Customers also bought
Loading
Loading
Loading
Loading
Loading
Loading
Loading
Loading
Loading
Loading

Book details

List price: $42.95
Edition: 2nd
Copyright year: 2007
Publisher: Routledge
Publication date: 1/8/2007
Binding: Paperback
Pages: 448
Size: 5.50" wide x 8.50" long x 1.00" tall
Weight: 0.990
Language: English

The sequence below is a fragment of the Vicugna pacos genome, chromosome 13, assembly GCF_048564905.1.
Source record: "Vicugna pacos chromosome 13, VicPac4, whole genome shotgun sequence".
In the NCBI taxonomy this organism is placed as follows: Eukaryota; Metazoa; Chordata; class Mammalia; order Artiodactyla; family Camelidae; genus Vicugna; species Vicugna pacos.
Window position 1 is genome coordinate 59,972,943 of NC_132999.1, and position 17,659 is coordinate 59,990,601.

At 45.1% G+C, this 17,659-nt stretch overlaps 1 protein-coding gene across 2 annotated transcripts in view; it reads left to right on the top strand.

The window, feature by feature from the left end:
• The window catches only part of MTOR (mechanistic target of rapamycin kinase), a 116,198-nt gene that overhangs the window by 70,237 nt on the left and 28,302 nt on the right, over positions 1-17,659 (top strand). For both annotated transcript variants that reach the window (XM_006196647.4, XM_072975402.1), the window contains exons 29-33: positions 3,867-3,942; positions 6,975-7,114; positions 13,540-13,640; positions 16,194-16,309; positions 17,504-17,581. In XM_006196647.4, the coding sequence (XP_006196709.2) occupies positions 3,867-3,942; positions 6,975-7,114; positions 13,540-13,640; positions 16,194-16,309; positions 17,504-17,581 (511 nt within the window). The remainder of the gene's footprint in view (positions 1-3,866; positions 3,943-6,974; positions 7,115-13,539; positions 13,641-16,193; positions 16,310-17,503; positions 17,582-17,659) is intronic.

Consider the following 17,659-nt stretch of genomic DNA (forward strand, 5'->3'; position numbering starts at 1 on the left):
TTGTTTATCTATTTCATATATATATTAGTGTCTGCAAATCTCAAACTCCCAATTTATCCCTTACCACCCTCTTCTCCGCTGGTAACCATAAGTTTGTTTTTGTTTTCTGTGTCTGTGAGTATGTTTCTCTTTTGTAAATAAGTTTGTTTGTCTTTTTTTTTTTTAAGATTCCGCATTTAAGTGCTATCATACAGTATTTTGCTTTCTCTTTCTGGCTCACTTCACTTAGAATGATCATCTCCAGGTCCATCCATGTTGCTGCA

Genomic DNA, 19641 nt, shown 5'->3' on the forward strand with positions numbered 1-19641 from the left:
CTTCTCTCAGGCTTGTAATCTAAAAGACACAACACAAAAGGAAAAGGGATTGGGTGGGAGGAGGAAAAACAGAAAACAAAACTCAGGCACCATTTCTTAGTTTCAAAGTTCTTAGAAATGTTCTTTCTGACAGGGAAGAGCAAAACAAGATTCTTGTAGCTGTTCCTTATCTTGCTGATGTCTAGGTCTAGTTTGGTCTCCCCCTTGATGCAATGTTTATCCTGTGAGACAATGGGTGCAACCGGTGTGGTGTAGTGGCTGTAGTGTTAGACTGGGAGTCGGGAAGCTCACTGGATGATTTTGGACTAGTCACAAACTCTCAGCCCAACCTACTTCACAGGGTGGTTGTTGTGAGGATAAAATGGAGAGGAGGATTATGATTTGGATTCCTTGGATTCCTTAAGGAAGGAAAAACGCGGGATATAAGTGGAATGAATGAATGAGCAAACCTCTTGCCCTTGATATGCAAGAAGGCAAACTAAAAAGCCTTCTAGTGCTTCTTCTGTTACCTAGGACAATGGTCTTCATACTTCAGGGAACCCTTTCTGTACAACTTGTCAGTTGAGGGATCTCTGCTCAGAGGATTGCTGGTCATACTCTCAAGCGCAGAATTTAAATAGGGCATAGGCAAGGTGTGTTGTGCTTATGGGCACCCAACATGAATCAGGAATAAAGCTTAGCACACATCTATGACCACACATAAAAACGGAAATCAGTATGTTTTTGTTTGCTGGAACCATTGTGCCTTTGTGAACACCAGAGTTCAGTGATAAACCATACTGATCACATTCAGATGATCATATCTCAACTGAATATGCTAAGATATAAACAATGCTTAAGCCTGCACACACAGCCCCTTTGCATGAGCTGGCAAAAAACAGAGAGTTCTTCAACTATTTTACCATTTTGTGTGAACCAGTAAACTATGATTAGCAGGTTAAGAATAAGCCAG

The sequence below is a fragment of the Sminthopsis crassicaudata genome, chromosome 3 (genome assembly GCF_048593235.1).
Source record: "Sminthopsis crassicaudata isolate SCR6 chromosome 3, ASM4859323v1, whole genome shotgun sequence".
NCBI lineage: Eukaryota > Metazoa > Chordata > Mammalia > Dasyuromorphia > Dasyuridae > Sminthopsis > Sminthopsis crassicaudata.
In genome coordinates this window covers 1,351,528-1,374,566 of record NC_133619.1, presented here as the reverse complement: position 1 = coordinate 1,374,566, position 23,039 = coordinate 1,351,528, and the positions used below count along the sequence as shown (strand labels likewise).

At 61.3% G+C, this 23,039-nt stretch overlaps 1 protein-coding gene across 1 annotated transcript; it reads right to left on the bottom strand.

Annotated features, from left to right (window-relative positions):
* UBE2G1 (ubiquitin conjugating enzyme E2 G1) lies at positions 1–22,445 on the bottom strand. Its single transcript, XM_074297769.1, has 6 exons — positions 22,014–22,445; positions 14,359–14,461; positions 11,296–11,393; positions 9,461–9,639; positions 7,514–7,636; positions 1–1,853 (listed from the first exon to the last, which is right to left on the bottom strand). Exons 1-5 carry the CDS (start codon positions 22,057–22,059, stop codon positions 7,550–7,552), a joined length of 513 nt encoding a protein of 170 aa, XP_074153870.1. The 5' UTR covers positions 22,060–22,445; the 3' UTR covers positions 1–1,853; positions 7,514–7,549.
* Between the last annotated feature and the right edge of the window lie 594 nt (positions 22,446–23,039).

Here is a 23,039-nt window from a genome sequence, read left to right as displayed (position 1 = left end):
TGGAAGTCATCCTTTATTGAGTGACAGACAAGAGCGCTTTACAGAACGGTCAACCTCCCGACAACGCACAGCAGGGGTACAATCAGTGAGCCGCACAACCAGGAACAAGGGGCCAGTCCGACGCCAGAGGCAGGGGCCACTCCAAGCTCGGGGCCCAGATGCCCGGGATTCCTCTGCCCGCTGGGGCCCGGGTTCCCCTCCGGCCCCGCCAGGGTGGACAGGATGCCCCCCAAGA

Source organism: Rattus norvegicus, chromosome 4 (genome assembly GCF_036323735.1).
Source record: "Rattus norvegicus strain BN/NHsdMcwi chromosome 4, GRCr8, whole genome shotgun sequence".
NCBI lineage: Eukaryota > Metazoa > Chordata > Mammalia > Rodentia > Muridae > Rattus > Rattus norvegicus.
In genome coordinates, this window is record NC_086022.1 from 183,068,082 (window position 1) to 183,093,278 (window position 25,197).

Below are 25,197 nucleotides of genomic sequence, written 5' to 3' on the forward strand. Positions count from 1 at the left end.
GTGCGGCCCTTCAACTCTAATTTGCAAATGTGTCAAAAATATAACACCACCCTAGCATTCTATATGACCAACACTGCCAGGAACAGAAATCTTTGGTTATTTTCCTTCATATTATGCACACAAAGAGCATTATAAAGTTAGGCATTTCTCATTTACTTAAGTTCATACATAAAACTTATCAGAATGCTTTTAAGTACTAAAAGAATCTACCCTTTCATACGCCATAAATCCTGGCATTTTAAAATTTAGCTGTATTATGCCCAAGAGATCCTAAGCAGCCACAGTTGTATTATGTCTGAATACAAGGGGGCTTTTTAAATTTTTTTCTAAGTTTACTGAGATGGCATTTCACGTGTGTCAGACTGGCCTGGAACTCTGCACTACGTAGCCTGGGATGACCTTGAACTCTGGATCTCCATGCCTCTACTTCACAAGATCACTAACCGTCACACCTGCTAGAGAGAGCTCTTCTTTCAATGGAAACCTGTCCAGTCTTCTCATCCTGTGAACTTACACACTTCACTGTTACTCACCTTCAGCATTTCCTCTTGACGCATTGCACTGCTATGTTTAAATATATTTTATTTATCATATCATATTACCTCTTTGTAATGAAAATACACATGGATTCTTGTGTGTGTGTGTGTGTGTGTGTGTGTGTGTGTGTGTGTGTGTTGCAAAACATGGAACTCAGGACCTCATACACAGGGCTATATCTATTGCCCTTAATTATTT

William Wordsworth, 1770 - 1850 Born April 7, 1770 in the "Lake Country" of northern England, the great English poet William Wordsworth, son of a prominent aristocrat, was orphaned at an early age. He attended boarding school in Hawkesmead and, after an undistinguished career at Cambridge, he spent a year in revolutionary France, before returning to England a penniless radical. Wordsworth later received honorary degrees from the University of Durham and Oxford University. He is best known for his work "The Prelude", which was published after his death. For five years, Wordsworth and his sister Dorothy lived very frugally in rural England, where they met Samuel Taylor Coleridge. "Lyrical Ballads", published anonymously in 1798, led off with Coleridge's "Ancient Mariner" and ended with Wordsworth's "Tintern Abbey". Between these two masterworks are at least a dozen other great poems. "Lyrical Ballads" is often said to mark the beginning of the English romantic revolution. A second, augmented edition in 1800 was prefaced by one of the great manifestos in world literature, an essay that called for natural language in poetry, subject matter dealing with ordinary men and women, a return to emotions and imagination, and a conception of poetry as pleasure and prophecy. Together with Robert Southey, these three were known as the "Lake Poets", the elite of English poetry. Before he was 30, Wordsworth had begun the supreme work of his life, The Prelude, an immensely long autobiographical work on "The Growth of the Poet's Mind," a theme unprecedented in poetry. Although first finished in 1805, The Prelude was never published in Wordsworth's lifetime. Between 1797 and 1807, he produced a steady stream of magnificent works, but little of his work over the last four decades of his life matters greatly. "The Excursion", a poem of epic length, was considered by Hazlitt and Keats to be among the wonders of the age. After "Lyrical Ballads", Wordsworth turned to his own life, his spiritual and poetical development, as his major theme. More than anyone else, he dealt with mysterious affinities between nature and humanity. Poems like the "Ode on the Intimations of Immortality" have a mystical power quite independent of any particular creed, and simple lyrics like "The Solitary Reaper" produced amazingly powerful effects with the simplest materials. Wordsworth also revived the sonnet and is one of the greatest masters of that form. Wordsworth is one of the giants of English poetry and criticism, his work ranging from the almost childishly simple to the philosophically profound. Wordsworth married Mary Hutchinson in 1802 and in 1813, obtained a sinecure as distributor of stamps for Westmoreland. At this stage of his life, Wordsworth's political beliefs had strayed from liberal to staunchly conservative. His last works were published around 1835, a few trickled in as the years went on, but the bulk of his writing had slowed. In 1842 he was awarded a government pension and in 1843 became the Poet Laureate of England, after the post was vacated by his friend Coleridge. Wordsworth wrote over 523 sonnets in the course of his lifetime. Wordsworth died at Rydal Mount on April 23, 1850. He is buried in Grasme Curchyard. He was 80 years old.